For 15 years, Andrew Cho has been leading students at Tacoma Community College to explore their lives and find their places in society.
On Sunday, the sociology professor will help lead a discussion with audience members viewing the opening movie in this year’s TCC Diversity Film Festival.
The eighth annual festival will open with “Gook,” a 2017 film that depicts Day 1 of the 1992 Los Angeles riots, as experienced by two Korean brothers who befriend a young black girl from the neighborhood.
The riots erupted hours after the acquittal of three of four white police officers filmed beating Rodney King, a black man. Over five days of rioting, 63 people were killed and more than 12,000 were arrested.
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Joining Cho at the post-viewing discussion will be Tanya Grace Valasquez, a professor of sociology at the University of Washington Tacoma.
The two wrote “Not in My Hood: Identity, Crime, and Policing in Seattle’s International District,” a contribution to the 2016 book, “Asian/Americans, Education and Crime: The Model Minority as Victim and Perpetrator.”
After the film, Cho and Valasquez will present the audience with questions intended to explore issues raised in “Gook.”
“I think we’re going to have a great discussion,” Cho said.
The News Tribune spoke with Cho about his work, the film, its message and the Asian-American experience. The discussion has been edited and condensed.
Q. Comments from students online say that you’re likely their favorite teacher. What do you think sets you apart in your teaching style and delivery of the subject?
A. I think one of the things I can do is relate to students of diverse backgrounds and different ages. I don’t think there’s anything special about me in particular, but I have got the relatability factor.
Q. What is “Gook” about?
A. It’s a hard film to describe, but generally it’s about the L.A. riots after the Rodney King verdict and it’s told from the perspective of the Korean-American business store owner, which has often been lost in media coverage about the riots. They really didn’t provide the perspective of Korean-American store owners.
That’s what this film is kind of about, but a bit more personal. It received a lot of acclaim.
Q. In light of the social, racial, political atmosphere in the United States, what message from the film do you hope to highlight?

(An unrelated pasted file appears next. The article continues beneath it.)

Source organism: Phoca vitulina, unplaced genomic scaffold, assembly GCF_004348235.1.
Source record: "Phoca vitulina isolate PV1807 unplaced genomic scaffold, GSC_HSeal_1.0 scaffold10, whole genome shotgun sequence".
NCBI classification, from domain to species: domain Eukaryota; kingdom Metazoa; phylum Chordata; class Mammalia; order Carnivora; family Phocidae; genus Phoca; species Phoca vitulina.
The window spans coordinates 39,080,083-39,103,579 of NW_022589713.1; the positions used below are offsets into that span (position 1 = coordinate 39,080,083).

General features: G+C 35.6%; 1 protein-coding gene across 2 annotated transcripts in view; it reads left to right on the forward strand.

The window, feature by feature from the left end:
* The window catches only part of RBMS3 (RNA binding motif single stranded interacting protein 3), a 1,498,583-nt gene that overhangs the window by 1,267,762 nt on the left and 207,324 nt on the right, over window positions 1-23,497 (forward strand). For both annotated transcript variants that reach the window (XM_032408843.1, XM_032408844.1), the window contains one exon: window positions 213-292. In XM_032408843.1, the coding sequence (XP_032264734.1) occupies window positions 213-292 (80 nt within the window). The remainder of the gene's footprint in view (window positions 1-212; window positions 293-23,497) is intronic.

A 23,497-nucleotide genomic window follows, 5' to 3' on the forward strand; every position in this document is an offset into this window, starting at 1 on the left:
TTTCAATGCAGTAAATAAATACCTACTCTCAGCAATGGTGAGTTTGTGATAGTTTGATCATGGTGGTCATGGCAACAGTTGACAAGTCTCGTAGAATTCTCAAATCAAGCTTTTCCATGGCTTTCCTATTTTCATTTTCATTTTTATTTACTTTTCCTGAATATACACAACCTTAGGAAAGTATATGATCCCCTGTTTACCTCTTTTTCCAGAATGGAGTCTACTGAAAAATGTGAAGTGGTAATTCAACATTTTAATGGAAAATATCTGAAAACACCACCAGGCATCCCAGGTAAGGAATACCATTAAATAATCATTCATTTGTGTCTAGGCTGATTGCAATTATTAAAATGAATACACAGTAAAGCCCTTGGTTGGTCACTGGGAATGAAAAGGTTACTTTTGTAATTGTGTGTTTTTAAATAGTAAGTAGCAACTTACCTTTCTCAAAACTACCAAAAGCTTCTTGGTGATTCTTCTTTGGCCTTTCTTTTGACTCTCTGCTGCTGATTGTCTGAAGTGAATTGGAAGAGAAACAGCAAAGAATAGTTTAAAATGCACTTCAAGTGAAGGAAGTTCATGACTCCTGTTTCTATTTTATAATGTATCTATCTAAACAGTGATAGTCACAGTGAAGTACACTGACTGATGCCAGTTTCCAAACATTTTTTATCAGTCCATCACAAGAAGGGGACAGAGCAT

A. “Gook” brings up several sociological issues that will be pivotal to great discussion after the film, because of the things you mentioned - what’s currently going on in our society, racial tension amongst different groups.
TCC is a microcosm of what’s going on in society and there’s a lot of great collaboration amongst students of different races and ethnicities – from all sorts of diverse backgrounds. They’re doing some good stuff.
Q. Will you integrate the film into your work as a professor?
A. The film is about sociological issues that my students and I discuss in class.
Q. As an Asian person having spent significant time in both Seattle and Tacoma, what are the major differences in your societal experience of the two cities?
A. Back in the 1880s the mayor of Tacoma led residents in burning down the city’s Chinatown. This is one of the major differences, especially as it concerns sociology of Asian Americans, and this is why Tacoma doesn’t have a big Chinatown today, like there is in Seattle.
While Seattle can definitely use some improvement in combating issues of racism and discrimination, I think in this area it’s a little better overall. Tacoma’s still trying to get there.
TCC Diversity Film Festival
When: Sunday-May 2
Where: Grand Cinema, 606 S. Fawcett Ave., Tacoma
▪ 2 p.m. Sunday (April 15): “Gook:
▪ 2 and 6:30 p.m. April 17: “Out of State”
▪ 2 and 6:30 p.m. April 24: “Radio Dreams”
▪ 2 and 6:30 p.m. April 25: “Whose Streets?”
▪ 2 p.m. April 29: “Winter’s Bone”
▪ 2 and 6:30 p.m. May 2: “East Side Sushi”